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Fort Worth’s First Community Fridge Debuts This Weekend With a ‘Stocking Party’

Funky Town Fridge’s founder is asking people to bring items like fresh fruit, canned food, bottled water, and more

A storefront papered in pink flyers that read “black lives matter” and “no justice no peace”.
Fort Worth’s first community fridge will be hosted by Greenhouse 817.
Greenhouse 817/Facebook

Fort Worth’s first community fridge will debut this weekend with a block party, food drive, and free community food giveaway.

Funky Town Fridge’s first community appliance will be located at 3144 Bryan Avenue in Fort Worth’s Southside. The organization’s founder, Kendra Richardson, is spreading word about the fridge with a “stocking party” on Saturday, September 26 from 2 to 4 P.M. Richardson is asking people to bring items like fresh fruit, canned food, butter, jam, bottled water, and more to help stock the fridge, and is encouraging anyone looking to receive food to bring a bag to take goods home.

Community fridges have popped up all over the country as Americans have felt the economic effects of the coronavirus pandemic. The fridges operate from a “take what you need, leave what you can” ethos and are usually organized by neighborhoods or individuals as opposed to larger non-profits. Earlier this month, Dallas got its first community fridge, The People’s Fridge, located in the Oak Cliff neighborhood.

Richardson said she first got the idea for a Fort Worth fridge in, after seeing one in New Orleans on social media. Richardson, who is a high school world geography teacher and who has been active in demonstrations for the Movement for Black Lives, was looking for a way to support her community after the death of George Floyd.

“It kind of sat me down and made me realize — it’s a never ending cycle, and I just wanted to break it,” she said. “And I’m really a ‘get shit done’ type of person.”

Since then, Richardson has sourced six fridges and counting. “They’re coming out the wazoo,” she joked. She’s solicited volunteers to help staff the fridge and found a host for the first one, Southside botanical shop Greenhouse 817, whose owner Deryk Poynor will provide the physical location for the fridge and the electricity to keep it running. She found an artist to decorate the fridge and even convinced a team of builders to create a shelter around the appliance to protect it from the elements, a testament to the community she hopes the project will help nurture and serve.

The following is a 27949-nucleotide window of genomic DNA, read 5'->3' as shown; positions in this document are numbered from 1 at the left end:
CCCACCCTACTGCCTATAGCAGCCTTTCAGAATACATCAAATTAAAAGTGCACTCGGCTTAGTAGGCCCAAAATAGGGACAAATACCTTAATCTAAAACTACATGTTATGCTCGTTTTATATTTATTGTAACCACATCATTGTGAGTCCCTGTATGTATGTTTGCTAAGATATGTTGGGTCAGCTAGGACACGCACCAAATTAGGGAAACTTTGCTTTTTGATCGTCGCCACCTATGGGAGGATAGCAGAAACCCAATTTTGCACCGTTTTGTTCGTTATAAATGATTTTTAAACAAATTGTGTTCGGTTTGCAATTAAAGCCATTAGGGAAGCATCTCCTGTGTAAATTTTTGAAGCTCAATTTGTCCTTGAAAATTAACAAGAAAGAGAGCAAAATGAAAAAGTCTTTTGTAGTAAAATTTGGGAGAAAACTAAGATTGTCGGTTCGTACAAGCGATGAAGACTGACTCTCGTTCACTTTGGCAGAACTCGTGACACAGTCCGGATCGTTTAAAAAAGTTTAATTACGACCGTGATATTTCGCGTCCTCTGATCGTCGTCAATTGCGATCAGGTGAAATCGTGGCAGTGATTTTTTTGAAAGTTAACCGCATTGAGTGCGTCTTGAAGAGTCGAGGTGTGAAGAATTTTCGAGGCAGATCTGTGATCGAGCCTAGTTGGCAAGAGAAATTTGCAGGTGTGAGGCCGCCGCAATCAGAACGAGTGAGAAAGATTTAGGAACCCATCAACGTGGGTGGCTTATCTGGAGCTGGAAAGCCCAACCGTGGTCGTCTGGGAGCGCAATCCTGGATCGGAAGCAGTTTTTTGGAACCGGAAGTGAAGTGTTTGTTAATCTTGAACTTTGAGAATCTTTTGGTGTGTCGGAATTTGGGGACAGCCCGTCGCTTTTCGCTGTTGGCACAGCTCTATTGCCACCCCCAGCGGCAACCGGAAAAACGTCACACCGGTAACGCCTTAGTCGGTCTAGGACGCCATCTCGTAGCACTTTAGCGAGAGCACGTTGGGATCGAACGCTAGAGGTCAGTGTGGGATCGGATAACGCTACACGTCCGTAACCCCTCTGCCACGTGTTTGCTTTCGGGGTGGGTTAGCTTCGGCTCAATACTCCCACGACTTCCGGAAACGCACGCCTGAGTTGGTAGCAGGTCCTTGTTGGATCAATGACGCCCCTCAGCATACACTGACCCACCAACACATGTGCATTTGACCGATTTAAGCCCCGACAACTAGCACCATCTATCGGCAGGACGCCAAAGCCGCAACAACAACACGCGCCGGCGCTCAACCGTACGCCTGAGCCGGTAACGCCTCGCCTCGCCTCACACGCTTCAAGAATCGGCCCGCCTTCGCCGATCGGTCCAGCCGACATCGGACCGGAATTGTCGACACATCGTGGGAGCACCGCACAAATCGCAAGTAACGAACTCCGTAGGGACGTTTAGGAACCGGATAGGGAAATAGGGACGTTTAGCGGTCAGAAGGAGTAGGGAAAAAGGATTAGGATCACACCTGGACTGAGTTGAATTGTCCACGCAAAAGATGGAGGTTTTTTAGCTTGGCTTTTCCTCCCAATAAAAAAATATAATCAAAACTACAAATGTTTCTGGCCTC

“At its core, revolution has always been about community,” she said. “And one of the first steps to becoming a revolutionary is knowing where your food comes from.”

Now, Richardson is looking for hosts for the five other fridges that have been donated to her. Eventually, Richardson hopes the program will run itself.

At Saturday’s event, speakers will address some of the issues that contribute to food insecurity in neighborhoods like Southside. Richardson herself is deliberate in the language she uses around those issues. A post on Funky Town Fridge’s Instagram refers to food apartheid instead of “food deserts” because the first term addresses the myriad of issues — systemic racism, economics, geography — that contribute to food insecurity. Part of Richardson’s goal is to remove the shame that can accompany these issues.

“We never want anyone to feel as though they’re less because they choose to participate in taking the food OUT of the fridge,” she wrote on the post.

“I want people to be able to change their thinking and language around food apartheid,” she told Eater. “I just want to make sure people feel comfortable taking what they need.”

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